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DAILY NEWS ANALYSIS

  • 03 November, 2022

  • 7 Min Read

Increasing the Biosphere's Footprint

Increasing the Biosphere's Footprint

On November 3, 2022, the first 'International Day for Biosphere Reserves' will be held.

More information about the World Network of Biosphere Reserves (WNBR)

  • UNESCO established the World Network of Biosphere Reserves (WNBR) in 1971.
  • The World Network of Biosphere Reserves (WNBR) is a network of internationally designated protected areas known as biosphere reserves that aim to demonstrate a harmonious relationship between people and nature (e.g. encourage sustainable development).
  • They were created as part of the Programme for Man and the Biosphere (MAB).

In terms of biosphere reserves:

  • All biosphere reserves are internationally recognised locations on land, at sea, or in the oceans.
  • There are 738 biosphere reserves in 134 countries, including 22 transboundary sites. They are given out in the following order:
  • 90 sites in 33 African countries
  • There are 36 sites in 14 Arab countries.
  • 172 locations in 24 Asian and Pacific countries
  • 308 locations in 41 European and North American countries
  • 132 locations in 22 Latin American and Caribbean countries.

There are 12 internationally recognised BRs in India. These are their names:

  • Nilgiri
  • Gulf of Mannar
  • Sunderban
  • Nanda Devi
  • Nokrek
  • Pachmarhi
  • Similipal
  • Achanakmar-Amarkantak
  • Great Nicobar
  • Agasthyamala
  • Khangchendzonga
  • Panna

Governments decide which areas to nominate and which to approve as biosphere reserves.

The sites are subjected to external scrutiny before being approved by UNESCO.

If approved, they will be managed according to a plan, with credibility checks, while remaining subject to the sovereignty of their national government.

Biosphere Reserves serve the following purposes:

Local communities and all interested stakeholders are involved in the planning and management of Biosphere Reserves. They combine three major "functions":

  • Biodiversity and cultural diversity conservation
  • Sustainable socio-cultural and environmental economic development
  • Supporting development through research, monitoring, education, and training.

Biosphere Reserve Organization

They are divided into three interconnected zones.

  • Protected areas are included in the core zone because they serve as reference points for the natural state of the ecosystems represented by the biosphere reserves. There are endemic plant and animal species.
  • A core zone is a protected region, such as a National Park or Sanctuary, that is mostly protected/regulated under the Wildlife (Protection) Act of 1972.
  • It is kept free of human intervention.
  • Buffer Zone: The buffer zone surrounds the core zone, and its activities are managed in such a way that the core zone is protected in its natural state.
  • It allows for restoration, limited tourism, fishing, grazing, and other activities to reduce the impact on the core zone.
  • Research and educational activities will be promoted.
  • Zone of Transition: It is the biosphere reserve's most remote location. It is the zone of cooperation where human endeavours and conservation coexist.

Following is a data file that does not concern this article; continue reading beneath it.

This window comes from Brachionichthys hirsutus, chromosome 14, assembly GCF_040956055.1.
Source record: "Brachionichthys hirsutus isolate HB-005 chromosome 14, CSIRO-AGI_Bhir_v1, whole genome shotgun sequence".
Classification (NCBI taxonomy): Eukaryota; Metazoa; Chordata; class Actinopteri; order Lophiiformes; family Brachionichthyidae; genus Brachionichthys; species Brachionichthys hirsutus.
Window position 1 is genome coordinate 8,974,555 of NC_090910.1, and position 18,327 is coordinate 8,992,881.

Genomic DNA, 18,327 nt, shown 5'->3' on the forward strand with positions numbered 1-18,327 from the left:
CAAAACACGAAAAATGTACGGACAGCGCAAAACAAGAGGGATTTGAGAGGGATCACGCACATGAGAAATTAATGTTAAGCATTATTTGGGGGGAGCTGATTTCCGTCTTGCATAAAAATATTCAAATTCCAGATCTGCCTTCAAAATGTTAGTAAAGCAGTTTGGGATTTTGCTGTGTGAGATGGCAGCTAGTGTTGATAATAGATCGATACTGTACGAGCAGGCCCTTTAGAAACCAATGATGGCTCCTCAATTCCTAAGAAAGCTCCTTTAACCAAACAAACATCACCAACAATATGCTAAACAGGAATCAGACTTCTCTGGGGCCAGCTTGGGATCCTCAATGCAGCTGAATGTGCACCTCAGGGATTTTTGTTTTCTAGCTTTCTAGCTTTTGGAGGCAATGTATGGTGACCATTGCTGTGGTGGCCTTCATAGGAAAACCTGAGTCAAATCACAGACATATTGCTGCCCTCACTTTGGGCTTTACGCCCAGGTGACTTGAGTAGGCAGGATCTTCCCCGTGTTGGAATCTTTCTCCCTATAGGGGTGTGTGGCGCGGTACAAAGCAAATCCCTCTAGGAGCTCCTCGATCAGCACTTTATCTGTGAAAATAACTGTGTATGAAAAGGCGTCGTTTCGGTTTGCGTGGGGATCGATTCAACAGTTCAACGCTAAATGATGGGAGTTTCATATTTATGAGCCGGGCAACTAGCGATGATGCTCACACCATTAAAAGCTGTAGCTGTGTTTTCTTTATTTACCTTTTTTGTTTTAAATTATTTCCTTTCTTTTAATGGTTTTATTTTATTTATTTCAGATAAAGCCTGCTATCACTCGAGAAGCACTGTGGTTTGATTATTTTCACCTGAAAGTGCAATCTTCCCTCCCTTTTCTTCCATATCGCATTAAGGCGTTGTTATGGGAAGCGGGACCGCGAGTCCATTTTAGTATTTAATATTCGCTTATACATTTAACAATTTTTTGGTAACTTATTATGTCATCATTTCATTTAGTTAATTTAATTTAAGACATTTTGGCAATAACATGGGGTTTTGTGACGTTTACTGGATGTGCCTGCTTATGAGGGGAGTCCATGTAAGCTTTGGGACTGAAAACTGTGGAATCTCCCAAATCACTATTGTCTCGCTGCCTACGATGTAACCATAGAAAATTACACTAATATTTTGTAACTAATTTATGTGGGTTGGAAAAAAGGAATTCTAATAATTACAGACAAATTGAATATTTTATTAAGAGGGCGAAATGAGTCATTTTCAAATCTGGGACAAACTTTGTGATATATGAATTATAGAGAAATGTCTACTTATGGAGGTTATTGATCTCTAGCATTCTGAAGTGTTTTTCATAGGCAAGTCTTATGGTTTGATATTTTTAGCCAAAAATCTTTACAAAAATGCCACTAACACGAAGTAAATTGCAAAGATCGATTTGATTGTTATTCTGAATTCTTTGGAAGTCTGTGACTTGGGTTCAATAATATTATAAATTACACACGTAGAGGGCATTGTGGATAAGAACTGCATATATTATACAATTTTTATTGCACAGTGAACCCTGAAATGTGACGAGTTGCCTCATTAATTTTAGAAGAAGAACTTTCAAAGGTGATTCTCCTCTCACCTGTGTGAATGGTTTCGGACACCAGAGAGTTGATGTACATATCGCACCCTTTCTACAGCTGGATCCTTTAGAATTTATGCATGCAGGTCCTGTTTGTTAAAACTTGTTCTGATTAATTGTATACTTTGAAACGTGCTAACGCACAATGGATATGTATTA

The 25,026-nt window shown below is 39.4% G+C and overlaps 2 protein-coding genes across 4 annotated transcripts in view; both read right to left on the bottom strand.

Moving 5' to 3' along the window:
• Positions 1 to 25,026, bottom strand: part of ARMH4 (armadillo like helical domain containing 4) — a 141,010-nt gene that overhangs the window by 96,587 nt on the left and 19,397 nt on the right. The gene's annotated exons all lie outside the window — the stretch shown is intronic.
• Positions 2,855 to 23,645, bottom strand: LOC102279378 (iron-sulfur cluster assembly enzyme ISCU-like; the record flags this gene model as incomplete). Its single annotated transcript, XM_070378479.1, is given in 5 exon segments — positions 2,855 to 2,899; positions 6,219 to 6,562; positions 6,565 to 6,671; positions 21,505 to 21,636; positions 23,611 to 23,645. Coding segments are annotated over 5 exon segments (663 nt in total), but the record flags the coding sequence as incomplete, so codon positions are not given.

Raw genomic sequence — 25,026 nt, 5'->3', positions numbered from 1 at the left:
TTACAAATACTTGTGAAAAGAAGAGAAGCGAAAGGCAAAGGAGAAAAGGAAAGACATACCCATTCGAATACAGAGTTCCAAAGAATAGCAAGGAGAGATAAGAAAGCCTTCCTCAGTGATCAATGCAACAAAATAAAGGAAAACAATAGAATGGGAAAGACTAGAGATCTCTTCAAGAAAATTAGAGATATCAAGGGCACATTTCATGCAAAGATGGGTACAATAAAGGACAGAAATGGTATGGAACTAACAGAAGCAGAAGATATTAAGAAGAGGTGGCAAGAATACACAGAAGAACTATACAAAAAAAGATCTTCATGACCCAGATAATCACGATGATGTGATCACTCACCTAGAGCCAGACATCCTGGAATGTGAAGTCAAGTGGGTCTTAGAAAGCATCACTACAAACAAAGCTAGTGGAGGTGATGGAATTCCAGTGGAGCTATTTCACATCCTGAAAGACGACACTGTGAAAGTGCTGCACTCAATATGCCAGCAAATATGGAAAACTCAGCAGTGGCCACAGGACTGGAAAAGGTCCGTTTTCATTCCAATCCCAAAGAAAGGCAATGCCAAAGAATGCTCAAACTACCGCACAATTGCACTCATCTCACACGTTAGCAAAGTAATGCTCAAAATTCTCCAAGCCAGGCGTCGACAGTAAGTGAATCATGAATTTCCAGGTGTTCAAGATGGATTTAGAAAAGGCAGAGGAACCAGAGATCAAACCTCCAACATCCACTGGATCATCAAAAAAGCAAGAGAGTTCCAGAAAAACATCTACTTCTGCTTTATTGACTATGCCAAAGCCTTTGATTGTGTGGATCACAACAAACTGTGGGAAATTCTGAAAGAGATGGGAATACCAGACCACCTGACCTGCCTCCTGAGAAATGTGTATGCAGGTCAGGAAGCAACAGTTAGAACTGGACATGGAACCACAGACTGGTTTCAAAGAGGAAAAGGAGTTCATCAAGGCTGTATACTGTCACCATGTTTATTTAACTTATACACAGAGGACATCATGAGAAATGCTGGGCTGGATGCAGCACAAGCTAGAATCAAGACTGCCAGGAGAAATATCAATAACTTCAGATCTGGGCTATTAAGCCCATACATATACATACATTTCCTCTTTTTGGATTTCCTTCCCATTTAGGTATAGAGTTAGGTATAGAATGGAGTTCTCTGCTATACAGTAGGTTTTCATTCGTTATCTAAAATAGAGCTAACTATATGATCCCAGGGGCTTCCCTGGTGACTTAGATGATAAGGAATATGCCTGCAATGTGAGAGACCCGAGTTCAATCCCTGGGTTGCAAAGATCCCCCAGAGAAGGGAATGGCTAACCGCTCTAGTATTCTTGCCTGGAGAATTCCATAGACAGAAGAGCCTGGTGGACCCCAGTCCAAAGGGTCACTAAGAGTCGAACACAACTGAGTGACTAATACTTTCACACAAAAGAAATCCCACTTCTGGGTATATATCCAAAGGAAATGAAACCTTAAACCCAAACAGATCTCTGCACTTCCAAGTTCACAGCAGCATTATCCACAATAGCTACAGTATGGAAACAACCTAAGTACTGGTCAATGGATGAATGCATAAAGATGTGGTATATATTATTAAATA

• It includes the region's settlements, croplands, managed forests, areas for intensive recreation, and other economic uses.

Biosphere reserve expansion

  • There are 12 biosphere reserves in India, four in Sri Lanka, and three in the Maldives.
  • Some South Asian countries do not yet have any or enough biosphere reserves.
  • Biospheres do not yet exist in Bangladesh, Bhutan, or Nepal.
  • Most, if not all, cases have the political will, but there is a lack of know-how and financial resources.

Expansion is required:

  • Because of our collective excesses, the earth's ecological carrying capacity has been greatly exceeded.
  • As a result, it was felt that there was a need to address this trend with cleaner air, high-quality drinking water, and enough food and healthy habitats to ensure that ecosystem services continue to benefit humanity while not jeopardising nature's balance.

Way Forward

  • The 'South and Central Asia MAB Reserve' Networking Meeting (MAB stands for Man and the Biosphere) is scheduled for 2023 to advance the establishment and management of biosphere reserves.
  • In addition, an expert mission to Bhutan, India's northeast, and Bangladesh's Sundarbans is planned for spring 2023.
  • With at least one biosphere reserve in each of Bangladesh, Bhutan, and Nepal until 2025 (and additional biosphere reserves in India's North-East and along the coasts), millions of people will realise that a better future lies in conservation of biosphere.

Man and the Biosphere (MAB) programme

  • MAB is an intergovernmental scientific programme established by UNESCO in 1971.
  • Its goal is to establish a scientific foundation for improving relationships between people and their environments.
  • The MAB programme offers a one-of-a-kind platform for collaboration on research and development, capacity building, and networking in order to share information, knowledge, and experience on three interconnected issues: biodiversity loss, climate change, and sustainable development.
  • The programme addresses scientific, environmental, societal, and development issues in a variety of ecosystems, ranging from mountain regions to marine, coastal, and island areas, and from tropical forests to dry lands and urban areas.

Source: The Hindu


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